Alexandra Mullock
This commentary explores the Court of Appeal's decision in the case of Rose1 in order to assess the risk of liability for gross negligence manslaughter currently faced by the medical profession in the event that negligence causes the death of a patient. Subtly modifying the test established in Adomako,2Rose confirms that in order to be potentially liable, there must be a serious risk of death that was, rather than ought to have been, obvious/foreseeable to the defendant. Consequently, in more complex cases where the serious risk of death is not immediately obvious, negligently failing to assess risk seems to prevent potential liability on the basis that the putative defendant was in a position of negligent ignorance...
May 1, 2018: Medical Law Review
Margaret Brazier, Sarah Devaney, Alexandra Mullock
No abstract text is available yet for this article.
May 1, 2018: Medical Law Review
Catherine Stanton
This commentary considers the General Medical Council's new guidance, Confidentiality: Good Practice in Handling Patient Information, which came into effect in April 2017. The commentary highlights some of the changes from the previous guidance and argues that, while some areas could have been developed further, the new guidelines are in general more detailed and user-friendly than previously, and will therefore be of benefit to practitioners. The commentary also highlights further developments on the horizon, such as new data protection legislation...
May 1, 2018: Medical Law Review
David R Lawrence, Margaret Brazier
Novel beings-intelligent, conscious life-forms sapient in the same way or greater than are human beings-are no longer the preserve of science fiction. Through technologies such as artificial general intelligence, synthetic genomics, gene printing, cognitive enhancement, advanced neuroscience, and more, they are becoming ever more likely and by some definitions may already be emerging. Consideration of the nature of intelligent, conscious novel beings such as those that may result from these technologies requires analysis of the concept of the 'reasonable creature in being' in English law, as well as of the right to life as founded in the European Convention on Human Rights and the attempts to endow human status on animals in recent years...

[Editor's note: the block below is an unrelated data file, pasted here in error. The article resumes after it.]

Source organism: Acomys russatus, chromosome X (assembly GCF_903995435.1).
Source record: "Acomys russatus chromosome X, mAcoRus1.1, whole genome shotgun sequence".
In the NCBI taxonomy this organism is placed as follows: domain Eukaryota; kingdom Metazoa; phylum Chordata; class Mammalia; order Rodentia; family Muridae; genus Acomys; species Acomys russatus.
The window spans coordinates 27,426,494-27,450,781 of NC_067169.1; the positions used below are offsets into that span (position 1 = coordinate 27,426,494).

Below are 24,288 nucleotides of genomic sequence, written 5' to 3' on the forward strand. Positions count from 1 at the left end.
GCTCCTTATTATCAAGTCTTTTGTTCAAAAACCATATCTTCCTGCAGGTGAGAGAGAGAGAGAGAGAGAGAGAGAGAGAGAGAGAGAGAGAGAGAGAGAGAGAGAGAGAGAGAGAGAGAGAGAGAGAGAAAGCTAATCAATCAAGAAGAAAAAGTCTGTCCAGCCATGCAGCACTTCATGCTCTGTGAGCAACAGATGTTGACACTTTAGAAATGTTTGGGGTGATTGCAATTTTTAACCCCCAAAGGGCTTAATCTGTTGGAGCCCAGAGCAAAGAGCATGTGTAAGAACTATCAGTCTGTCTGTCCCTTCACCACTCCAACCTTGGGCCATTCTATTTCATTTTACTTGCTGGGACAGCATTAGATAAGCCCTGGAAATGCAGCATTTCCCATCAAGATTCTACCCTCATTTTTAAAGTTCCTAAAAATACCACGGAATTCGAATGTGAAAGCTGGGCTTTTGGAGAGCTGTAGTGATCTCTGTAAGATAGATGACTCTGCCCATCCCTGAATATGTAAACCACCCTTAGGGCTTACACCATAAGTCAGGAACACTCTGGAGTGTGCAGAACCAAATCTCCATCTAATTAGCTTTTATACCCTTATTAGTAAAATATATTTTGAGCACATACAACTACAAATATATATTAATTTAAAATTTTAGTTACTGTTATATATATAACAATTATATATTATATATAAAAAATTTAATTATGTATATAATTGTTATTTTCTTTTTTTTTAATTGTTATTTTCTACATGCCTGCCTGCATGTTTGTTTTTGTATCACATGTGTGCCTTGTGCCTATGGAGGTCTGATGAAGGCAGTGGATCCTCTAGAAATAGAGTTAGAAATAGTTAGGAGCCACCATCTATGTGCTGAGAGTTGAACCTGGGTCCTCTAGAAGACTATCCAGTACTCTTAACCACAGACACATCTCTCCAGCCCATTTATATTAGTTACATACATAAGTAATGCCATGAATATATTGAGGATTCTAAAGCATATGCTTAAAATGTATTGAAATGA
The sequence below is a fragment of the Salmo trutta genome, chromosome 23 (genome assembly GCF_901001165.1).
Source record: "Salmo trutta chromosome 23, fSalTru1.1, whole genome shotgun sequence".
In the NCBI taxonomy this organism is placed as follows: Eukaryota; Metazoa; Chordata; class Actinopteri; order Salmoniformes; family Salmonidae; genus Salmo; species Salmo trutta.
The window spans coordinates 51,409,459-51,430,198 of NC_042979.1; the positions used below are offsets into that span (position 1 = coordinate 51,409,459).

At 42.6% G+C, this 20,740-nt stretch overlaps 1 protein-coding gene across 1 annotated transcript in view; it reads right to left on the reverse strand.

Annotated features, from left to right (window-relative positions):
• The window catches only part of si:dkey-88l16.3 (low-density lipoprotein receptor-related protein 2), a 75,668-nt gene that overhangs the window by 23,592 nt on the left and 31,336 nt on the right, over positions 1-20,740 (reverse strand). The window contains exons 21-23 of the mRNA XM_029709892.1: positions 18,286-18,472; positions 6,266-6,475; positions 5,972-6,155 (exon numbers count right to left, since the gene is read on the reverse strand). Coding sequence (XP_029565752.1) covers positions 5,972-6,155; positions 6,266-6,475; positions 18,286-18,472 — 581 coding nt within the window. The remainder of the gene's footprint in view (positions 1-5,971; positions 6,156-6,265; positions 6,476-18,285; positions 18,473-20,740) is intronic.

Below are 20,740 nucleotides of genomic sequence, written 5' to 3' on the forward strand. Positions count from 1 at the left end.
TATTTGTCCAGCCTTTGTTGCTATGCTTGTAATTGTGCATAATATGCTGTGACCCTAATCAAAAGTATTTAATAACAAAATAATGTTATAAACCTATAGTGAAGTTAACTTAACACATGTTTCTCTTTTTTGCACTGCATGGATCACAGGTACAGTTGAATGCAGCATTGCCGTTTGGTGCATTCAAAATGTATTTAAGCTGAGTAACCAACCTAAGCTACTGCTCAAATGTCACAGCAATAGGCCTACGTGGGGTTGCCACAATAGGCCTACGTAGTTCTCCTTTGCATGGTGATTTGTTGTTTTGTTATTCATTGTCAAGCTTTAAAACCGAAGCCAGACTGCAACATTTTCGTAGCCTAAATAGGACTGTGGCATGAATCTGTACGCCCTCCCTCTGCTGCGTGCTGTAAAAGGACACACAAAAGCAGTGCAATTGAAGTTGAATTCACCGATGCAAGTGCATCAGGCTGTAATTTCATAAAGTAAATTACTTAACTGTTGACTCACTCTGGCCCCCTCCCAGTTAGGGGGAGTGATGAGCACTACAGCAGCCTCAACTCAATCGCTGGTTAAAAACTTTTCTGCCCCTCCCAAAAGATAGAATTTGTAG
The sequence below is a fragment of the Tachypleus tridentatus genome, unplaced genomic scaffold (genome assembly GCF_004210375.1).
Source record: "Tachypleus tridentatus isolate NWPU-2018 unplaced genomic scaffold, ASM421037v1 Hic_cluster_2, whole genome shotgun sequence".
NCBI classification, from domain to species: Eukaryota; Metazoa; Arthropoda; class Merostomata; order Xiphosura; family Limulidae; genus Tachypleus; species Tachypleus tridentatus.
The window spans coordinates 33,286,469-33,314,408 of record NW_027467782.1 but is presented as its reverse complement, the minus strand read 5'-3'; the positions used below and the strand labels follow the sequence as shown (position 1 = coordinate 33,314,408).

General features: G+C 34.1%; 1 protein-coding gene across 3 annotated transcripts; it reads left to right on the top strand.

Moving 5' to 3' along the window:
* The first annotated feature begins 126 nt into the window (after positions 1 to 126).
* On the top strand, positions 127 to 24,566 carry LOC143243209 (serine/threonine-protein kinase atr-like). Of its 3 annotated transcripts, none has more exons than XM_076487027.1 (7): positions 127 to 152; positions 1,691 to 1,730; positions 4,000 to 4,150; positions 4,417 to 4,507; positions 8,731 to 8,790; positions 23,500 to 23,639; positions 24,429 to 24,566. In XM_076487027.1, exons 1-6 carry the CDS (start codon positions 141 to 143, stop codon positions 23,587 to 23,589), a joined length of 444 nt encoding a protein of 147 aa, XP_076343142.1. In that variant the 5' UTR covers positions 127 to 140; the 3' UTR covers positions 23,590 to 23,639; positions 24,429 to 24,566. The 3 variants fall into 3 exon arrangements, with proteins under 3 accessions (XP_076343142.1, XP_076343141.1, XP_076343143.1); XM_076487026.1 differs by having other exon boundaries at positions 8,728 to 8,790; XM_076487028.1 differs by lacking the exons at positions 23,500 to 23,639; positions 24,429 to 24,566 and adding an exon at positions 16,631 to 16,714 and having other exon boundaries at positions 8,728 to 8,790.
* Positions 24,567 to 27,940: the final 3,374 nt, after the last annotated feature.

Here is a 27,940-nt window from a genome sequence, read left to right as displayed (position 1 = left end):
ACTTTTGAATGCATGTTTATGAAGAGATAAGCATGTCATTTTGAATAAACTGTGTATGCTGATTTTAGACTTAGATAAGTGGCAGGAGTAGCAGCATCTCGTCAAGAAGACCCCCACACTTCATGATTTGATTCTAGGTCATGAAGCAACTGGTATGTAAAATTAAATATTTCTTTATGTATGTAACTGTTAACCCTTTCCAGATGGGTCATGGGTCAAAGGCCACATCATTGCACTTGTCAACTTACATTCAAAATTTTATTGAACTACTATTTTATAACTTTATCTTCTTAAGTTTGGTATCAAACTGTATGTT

May 1, 2018: Medical Law Review
Sarah Devaney, Søren Holm
This article critically considers the question of whether an increase in legal recognition of patient autonomy culminating in the decision of the Supreme Court in Montgomery v Lanarkshire Health Board in 2015 has led to the death of deference to doctors, not only within the courts and healthcare regulatory arenas in England and Wales but also in the consulting room and the health care system more broadly. We argue that deference has not been eradicated, but that the types of deference paid to doctors and to the medical profession have changed...
May 1, 2018: Medical Law Review
Ruth Chadwick, Duncan Wilson
Bioethics emerged in a specific social and historical context. Its relationship to older traditions in medical ethics and to environmental ethics is an ongoing matter of debate. This article analyses the social, institutional, and economic factors that led to the development of bioethics in the UK in the 1980s, and the course it has taken since. We show how phenomena such as globalisation, the focus on 'ethical legal and social issues' and the empirical turn have affected the methods employed, and argue that ongoing controversies about the nature and possibility of ethical expertise will affect its future...
May 1, 2018: Medical Law Review
Beverley A Clough
This article explores the development of law and policy relating to mental capacity law, situating this within the context of the binaries that have driven this development. Whilst the story of this historical development is well worn, considering it through this lens allows some of the previously hidden problematic consequences of these binaries to come to the fore in our debates. The article will expose these issues through considering the binary between capacity and incapacity, and the interlinked binaries of empowerment/protection and autonomy/paternalism underpinning policies and debate in this area...
May 1, 2018: Medical Law Review
Muireann Quigley, Semande Ayihongbe